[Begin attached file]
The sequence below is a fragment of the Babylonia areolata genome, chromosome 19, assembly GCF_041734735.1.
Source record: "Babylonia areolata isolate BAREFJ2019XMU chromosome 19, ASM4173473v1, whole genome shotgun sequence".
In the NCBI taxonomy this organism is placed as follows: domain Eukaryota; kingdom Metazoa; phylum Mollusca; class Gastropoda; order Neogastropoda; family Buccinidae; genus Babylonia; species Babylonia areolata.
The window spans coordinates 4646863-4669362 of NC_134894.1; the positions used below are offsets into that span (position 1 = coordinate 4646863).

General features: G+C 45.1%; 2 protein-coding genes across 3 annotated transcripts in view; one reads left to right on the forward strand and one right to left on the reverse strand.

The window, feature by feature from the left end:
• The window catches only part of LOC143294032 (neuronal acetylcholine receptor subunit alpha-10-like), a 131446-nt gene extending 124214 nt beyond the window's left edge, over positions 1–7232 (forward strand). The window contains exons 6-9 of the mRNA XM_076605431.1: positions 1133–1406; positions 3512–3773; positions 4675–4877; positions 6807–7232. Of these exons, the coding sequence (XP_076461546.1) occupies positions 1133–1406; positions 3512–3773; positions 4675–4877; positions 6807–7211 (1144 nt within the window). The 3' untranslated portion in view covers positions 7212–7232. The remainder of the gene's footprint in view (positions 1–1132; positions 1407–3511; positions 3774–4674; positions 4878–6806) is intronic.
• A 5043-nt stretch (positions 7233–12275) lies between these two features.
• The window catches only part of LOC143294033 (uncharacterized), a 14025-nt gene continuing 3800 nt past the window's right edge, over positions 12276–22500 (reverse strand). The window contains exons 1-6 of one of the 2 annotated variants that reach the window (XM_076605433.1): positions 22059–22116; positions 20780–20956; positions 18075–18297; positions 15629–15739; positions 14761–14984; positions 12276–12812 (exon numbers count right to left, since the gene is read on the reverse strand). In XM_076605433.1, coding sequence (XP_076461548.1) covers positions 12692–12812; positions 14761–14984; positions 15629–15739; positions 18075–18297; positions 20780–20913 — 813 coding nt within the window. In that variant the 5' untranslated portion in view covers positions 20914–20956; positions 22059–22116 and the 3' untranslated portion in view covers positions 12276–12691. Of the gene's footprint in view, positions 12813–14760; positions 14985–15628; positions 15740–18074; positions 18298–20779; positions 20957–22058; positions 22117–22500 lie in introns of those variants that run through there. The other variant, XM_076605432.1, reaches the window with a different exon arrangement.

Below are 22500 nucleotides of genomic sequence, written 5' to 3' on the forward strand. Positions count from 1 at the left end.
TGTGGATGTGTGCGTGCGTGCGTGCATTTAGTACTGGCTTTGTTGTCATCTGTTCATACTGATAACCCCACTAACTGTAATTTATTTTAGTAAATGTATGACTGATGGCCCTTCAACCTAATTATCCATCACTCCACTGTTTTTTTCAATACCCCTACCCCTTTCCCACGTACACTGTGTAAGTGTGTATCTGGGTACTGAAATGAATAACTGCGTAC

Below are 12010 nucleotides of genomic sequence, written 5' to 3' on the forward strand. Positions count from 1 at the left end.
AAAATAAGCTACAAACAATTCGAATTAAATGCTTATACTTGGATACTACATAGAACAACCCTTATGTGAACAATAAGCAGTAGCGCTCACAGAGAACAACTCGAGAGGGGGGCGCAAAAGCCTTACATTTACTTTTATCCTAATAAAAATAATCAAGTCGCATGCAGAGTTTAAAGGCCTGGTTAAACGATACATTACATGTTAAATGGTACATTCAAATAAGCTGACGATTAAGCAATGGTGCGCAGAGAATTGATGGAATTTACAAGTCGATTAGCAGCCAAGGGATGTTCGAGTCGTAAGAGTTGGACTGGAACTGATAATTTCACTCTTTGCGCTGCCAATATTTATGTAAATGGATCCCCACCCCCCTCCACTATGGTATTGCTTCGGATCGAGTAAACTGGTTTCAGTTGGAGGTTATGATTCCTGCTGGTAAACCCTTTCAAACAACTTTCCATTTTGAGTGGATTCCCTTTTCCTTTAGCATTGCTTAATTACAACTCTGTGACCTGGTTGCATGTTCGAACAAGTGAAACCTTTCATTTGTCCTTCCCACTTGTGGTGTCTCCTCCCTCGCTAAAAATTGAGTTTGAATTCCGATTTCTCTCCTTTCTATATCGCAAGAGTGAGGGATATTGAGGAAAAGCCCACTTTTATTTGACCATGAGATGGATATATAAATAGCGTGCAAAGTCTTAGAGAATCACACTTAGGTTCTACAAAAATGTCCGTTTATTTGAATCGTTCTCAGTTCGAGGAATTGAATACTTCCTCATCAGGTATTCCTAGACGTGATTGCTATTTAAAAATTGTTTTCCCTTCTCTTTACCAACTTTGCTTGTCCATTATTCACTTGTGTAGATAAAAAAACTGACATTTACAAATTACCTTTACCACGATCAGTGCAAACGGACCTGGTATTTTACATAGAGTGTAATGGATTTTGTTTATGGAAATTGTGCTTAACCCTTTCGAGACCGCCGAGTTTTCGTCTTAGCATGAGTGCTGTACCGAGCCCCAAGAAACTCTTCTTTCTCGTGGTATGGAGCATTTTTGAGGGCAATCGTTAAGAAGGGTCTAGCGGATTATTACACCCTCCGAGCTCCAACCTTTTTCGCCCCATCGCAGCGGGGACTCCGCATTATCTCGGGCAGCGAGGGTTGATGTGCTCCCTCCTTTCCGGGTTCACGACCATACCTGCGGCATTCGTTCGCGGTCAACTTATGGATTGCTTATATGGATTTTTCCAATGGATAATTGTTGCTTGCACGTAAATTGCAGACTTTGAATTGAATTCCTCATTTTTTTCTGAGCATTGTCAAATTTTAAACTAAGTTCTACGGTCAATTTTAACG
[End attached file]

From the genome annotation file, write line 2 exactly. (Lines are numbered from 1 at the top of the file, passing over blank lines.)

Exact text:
Source record: "Babylonia areolata isolate BAREFJ2019XMU chromosome 19, ASM4173473v1, whole genome shotgun sequence".